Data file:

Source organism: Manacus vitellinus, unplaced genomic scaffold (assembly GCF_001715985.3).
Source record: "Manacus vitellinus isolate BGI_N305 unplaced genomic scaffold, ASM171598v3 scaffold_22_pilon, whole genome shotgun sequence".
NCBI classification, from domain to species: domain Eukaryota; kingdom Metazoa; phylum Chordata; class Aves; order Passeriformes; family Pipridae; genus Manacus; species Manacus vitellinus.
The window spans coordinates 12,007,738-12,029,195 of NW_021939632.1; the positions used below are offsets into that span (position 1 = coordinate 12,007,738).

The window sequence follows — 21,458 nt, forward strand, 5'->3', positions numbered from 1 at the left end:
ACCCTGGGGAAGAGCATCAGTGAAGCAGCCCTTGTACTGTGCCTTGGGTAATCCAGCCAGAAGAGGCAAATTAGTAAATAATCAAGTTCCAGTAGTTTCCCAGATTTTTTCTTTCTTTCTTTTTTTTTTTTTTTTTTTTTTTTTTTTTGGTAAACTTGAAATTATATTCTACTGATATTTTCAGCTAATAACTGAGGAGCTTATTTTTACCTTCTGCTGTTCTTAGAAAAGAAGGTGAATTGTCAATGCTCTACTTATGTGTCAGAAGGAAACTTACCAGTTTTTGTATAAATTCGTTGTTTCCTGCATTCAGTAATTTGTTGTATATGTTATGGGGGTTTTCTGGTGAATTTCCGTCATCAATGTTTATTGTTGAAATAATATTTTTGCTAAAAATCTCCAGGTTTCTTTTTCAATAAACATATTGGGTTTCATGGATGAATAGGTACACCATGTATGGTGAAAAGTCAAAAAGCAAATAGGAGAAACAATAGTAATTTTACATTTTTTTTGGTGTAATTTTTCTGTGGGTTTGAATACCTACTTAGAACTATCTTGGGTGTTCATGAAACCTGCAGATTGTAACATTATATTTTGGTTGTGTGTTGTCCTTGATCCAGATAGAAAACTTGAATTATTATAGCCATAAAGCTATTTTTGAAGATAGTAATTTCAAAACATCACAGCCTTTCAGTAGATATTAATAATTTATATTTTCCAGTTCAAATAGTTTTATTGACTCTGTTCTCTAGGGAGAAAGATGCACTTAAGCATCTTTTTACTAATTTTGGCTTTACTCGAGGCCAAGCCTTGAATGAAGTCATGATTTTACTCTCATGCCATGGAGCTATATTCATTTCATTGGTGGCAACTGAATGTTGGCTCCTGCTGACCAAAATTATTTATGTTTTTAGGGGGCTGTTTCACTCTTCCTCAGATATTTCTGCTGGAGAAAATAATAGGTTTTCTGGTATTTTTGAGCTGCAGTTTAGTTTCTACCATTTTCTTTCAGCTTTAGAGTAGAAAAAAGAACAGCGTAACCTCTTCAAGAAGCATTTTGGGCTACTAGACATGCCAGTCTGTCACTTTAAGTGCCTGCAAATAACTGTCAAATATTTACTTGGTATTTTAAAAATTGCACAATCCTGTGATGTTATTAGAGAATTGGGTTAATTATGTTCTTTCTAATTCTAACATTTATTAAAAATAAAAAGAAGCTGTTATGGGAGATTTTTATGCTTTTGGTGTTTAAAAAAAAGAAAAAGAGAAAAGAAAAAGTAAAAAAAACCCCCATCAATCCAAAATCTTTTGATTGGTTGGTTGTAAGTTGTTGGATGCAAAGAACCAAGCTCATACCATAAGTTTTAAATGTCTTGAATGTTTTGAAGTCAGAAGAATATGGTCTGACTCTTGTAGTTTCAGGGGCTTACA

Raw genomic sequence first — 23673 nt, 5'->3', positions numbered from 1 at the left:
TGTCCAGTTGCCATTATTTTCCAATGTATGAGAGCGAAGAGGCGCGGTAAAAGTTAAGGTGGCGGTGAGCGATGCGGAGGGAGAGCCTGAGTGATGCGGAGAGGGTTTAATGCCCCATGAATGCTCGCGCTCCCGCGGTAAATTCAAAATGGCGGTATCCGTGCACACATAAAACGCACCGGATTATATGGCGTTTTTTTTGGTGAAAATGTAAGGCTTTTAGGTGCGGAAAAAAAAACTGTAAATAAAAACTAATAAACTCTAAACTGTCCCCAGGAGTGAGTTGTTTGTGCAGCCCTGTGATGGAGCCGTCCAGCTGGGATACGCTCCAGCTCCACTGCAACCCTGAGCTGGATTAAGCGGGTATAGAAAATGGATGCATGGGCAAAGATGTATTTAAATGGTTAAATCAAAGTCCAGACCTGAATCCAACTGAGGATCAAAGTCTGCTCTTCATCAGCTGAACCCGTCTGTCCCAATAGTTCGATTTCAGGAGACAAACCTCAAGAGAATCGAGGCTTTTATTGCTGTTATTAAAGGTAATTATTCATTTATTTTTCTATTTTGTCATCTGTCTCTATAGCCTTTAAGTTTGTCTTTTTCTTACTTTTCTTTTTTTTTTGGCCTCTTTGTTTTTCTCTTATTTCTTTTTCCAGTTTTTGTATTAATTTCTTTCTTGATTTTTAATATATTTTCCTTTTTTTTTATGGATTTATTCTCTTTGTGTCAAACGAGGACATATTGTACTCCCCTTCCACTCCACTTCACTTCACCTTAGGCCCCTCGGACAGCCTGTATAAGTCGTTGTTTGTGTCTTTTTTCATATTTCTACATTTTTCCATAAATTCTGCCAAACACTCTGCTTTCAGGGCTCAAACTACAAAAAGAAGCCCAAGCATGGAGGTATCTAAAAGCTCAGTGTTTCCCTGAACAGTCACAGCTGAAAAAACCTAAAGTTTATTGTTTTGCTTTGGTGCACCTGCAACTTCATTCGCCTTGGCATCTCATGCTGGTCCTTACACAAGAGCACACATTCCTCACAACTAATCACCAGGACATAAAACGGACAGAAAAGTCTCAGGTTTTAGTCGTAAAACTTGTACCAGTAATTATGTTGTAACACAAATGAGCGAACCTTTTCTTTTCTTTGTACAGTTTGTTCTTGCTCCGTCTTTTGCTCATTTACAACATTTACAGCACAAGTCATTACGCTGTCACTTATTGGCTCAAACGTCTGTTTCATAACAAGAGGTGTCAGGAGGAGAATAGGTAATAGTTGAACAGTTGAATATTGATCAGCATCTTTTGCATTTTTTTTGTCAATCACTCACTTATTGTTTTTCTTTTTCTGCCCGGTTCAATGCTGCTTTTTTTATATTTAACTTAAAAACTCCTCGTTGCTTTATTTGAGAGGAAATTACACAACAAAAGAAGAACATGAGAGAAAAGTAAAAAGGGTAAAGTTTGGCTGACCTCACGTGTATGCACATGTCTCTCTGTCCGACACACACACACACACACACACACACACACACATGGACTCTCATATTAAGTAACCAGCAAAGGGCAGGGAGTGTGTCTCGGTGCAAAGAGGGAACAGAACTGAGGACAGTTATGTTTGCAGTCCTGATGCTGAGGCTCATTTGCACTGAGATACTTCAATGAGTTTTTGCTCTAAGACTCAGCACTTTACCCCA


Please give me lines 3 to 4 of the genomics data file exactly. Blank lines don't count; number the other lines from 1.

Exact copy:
NCBI classification, from domain to species: domain Eukaryota; kingdom Metazoa; phylum Chordata; class Aves; order Passeriformes; family Pipridae; genus Manacus; species Manacus vitellinus.
The window spans coordinates 12,007,738-12,029,195 of NW_021939632.1; the positions used below are offsets into that span (position 1 = coordinate 12,007,738).